The Lean software development method increases the speed of software development and decreases the development cost by allowing the development team to divide a process into value-adding activities and non-value adding activities.
By adopting the DSDM approach, software teams can rapidly process the Agile project's development and deployment. This method was originally introduced to bring structured discipline to rapid app development methodology, but later became a software development technique.
DSDM requires the active engagement of the users in the project. Besides this, it gives the development team the power to make any decisions.
This methodology uses three techniques: time boxing, prototyping and MoSCow rules. Any project in this method must undergo seven phases:
- Pre-project work
- Practicability study
- Business study
- Functional model repetition
- Designing and creating iteration
- Post-project work
The focus of FDD is to design and build features for the software. FDD describes very precise and short phases of work that have to be practiced separately per feature. This method includes domain walkthrough, code inspection, design inspection and more.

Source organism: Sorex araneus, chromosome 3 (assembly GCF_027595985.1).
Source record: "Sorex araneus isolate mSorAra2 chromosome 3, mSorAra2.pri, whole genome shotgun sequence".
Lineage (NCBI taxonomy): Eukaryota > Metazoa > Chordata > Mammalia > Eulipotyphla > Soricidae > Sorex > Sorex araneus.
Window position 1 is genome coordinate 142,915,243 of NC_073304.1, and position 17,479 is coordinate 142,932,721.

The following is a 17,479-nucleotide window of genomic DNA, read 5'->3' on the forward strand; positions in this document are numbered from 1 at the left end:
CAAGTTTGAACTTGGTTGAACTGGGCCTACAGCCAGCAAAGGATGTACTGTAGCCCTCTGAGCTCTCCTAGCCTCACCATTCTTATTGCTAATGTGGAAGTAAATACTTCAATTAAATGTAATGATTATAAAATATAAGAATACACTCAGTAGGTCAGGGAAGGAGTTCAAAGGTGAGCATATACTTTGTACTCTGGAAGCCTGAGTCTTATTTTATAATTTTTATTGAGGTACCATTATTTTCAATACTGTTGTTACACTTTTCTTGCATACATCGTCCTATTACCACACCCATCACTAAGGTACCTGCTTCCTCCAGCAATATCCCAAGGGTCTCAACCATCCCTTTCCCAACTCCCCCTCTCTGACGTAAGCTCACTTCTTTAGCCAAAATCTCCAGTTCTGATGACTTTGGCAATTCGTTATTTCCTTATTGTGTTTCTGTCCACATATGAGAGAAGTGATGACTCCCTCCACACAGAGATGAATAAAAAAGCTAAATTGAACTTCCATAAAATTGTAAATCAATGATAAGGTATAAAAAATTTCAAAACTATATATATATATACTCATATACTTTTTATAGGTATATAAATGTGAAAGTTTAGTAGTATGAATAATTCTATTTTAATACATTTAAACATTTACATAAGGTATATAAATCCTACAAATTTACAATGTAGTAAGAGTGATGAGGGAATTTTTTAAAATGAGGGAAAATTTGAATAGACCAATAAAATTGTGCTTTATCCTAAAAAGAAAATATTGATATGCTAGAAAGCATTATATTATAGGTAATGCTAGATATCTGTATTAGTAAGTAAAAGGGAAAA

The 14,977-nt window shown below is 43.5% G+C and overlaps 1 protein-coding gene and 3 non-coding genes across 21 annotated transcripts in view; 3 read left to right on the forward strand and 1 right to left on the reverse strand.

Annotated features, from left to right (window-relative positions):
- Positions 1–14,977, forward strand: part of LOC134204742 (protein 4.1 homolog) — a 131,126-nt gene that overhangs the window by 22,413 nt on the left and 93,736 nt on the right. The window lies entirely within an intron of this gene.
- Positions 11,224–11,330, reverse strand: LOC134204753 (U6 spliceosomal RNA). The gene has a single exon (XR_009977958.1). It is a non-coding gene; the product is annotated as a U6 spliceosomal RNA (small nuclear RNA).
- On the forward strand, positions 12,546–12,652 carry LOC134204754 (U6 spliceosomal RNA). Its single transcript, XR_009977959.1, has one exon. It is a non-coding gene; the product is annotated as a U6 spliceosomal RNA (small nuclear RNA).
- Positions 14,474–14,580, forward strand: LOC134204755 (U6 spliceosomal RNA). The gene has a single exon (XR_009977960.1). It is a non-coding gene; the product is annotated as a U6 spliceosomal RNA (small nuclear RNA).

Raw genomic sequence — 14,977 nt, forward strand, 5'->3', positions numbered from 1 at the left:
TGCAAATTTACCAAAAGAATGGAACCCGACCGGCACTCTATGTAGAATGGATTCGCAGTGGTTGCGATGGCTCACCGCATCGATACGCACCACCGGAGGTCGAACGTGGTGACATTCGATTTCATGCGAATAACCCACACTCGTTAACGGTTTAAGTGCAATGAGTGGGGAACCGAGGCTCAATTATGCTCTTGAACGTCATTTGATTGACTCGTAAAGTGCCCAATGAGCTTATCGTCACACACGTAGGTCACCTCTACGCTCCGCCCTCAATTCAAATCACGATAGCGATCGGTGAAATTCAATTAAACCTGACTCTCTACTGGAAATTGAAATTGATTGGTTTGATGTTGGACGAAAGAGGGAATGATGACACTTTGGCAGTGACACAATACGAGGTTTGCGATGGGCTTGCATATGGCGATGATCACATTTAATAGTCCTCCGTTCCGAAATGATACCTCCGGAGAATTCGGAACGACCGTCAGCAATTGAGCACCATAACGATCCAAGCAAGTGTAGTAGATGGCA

FDD creates software by keeping the targeting the following:
- Domain object modeling
- Class ownership
- Development by feature
- Feature teams
- Configuration management
- Visibility of progress
- Regular builds
What is Agile testing?
Agile testing is a critical factor in Agile software development. It’s different from previous software methodologies, where the testing of software is a separate process that happens after development. In Agile testing, the process of examining development work goes on in a loop. It goes hand in hand with the software development procedure and provides ongoing feedback. Besides this, when we talk about Agile testing, the testers or quality assurance employees are no longer a separate team - they’re all part of the Agile software development team.